From Sagan 4 Beta Wiki
Jump to navigation Jump to search

The hividot’s previously more subtle adaptations have become far more sophisticated and extreme in the neurocrystal. Many adaptations which helped it survive before have now caused it to take over the majority of Darwin. It has become far better adapted for its lifestyle, as well as being able to adapt to other niches. Neurocrystal has replaced the network peridot and the hividot in its range.

While the hividot was previously able to gather nutrients, share nutrients, and transmit signals, they all did so through the same structures. The neurocrystal has an advantage, in that its different hyphae are now specialized for different tasks. There are now five types of root-like structures that extend from the base of each crystal: collection roots, signal tubes, nutrient tubes, enzyme tubes, and reproductive roots. The collection roots absorb nutrients and water from the ground and detritus, as they did before. The nutrient tubes carry nutrients and water between crystals. The signal tubes carry hormonal signals between crystals. The enzyme tubes carry enzymes between crystals or form branching structures to dissolve organic material. The reproductive roots exchange stored gametes with another colony’s reproductive roots.

Various phytes.

The neurocrystal spreads similarly to its ancestor, forming large superorganisms of asexually produced clones. However, the individual crystals (now called “phytes” for convenience) no longer exist on a mild spectrum, and instead mostly conform to four basic body plans: the deep green phyte, the pale phyte, the eroder phyte, and the mother phyte.

Deep green phytes are tall and leaf-like, and do most of the photosynthesis of the colony. Pale phytes are cheap and inefficient crystals used to quickly spread over an area. In older colonies, pale phytes only exist to relay nutrients, hormones, and enzymes to other crystals. Eroder phytes build up and store powerful digestive enzymes, which they use to break down organic matter and kill rival colonies. They also have the longest roots, and absorb lots of nutrients from the ground. Mother phytes are the rarest of the phytes, and are somewhat of a jack of all trades. They can accept and deliver the most nutrients and enzymes of all the crystals, thanks to their huge fungal base. Mother phytes are also the most sophisticated in hormonal regulation, and are able to receive and process many chemical signals. These are the closest thing to the “brain” of a colony, sort of like the nucleus of a cell. They also produce most of the colony’s gamete spores, though all phytes are able to store these spores for later use. All phytes start out as small protrusions of root with a tiny crystal on them. This young “stem-phyte” will become a different type of phyte according to its environment and the colony’s needs.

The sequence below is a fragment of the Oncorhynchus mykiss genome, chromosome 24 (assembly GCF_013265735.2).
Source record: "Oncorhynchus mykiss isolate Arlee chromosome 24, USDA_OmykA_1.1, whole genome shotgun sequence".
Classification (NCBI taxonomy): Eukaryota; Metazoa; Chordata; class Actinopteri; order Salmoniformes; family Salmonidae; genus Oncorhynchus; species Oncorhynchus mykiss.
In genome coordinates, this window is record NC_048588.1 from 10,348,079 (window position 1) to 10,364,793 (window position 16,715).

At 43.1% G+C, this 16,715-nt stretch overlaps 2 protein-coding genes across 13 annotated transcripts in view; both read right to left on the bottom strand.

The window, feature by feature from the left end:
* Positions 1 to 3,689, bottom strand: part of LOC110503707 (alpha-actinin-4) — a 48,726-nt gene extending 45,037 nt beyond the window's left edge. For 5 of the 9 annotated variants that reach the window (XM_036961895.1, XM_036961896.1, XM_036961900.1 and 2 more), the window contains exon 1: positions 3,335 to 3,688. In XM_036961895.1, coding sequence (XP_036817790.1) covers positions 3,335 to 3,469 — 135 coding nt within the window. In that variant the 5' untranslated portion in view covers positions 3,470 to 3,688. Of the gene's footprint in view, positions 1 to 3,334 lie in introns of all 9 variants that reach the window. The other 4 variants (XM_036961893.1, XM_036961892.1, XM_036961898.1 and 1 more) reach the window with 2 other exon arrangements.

Phytes that are injured beyond repair or do not benefit the colony will initiate a self-destruct function if they receive the proper hormonal signals. Phytes that detect that they are injured or otherwise not working properly will start producing a signal known as a “question” hormone. Neighboring phytes that detect that something is wrong (usually if they aren’t receiving as many nutrients as usual) will send out an “answer” hormone. When the question and answer hormones meet in the presumably injured phyte, it will then cut itself off from the rest of the colony and liquify itself with enzymes. This crystal sludge will then eventually be reabsorbed by the rest of the colony.

Neurocrystal colonies can get extremely large, sometimes covering many acres of land. When they get large enough to produce multiple mother phytes, they can be extremely hard to get rid of, and can live for hundreds or even thousands of years if undisturbed. When two colonies meet, they will release special pheromones which they can use to detect each other. They will then “decide” whether to mate with or kill each other. A neurocrystal’s decisions can be based on many factors such as their size, level of nutrients, and amount of eroder phytes, all of which are stored and updated continuously within the computer-like mother phytes.

If two colonies meet and one happens to be hungry, a war will start between them. Most of a colony’s stocked up nutrients will be used growing new phytes and bombarding the enemy with digestive enzymes. While they do not have the precision and capability to target individual crystals or roots, enzymes will usually be applied in areas with a high density of mother or eroder phytes, both of which are the least disposable types of phyte. The losing colony usually ends up being the one that is smaller or has the worst ratio of the four types of phyte. A war between colonies will last until one colony is completely dead, and after that the winning colony will continue eating away at the other colony until it is entirely absorbed.

Colony reproduction is similar to its ancestor. If two healthy and mature colonies meet, they will extend reproductive roots toward each other. When these reproductive roots meet, gametes will flow into them and meet at the point between the two roots. This forms a new root with their combined genetic material, which is then extended a few meters away from the mother colony to grow a new mother phyte. This daughter colony will share nutrients with the mother colonies until it has around 12 crystals, at which point it will be cut off from their supply to start a life of its own.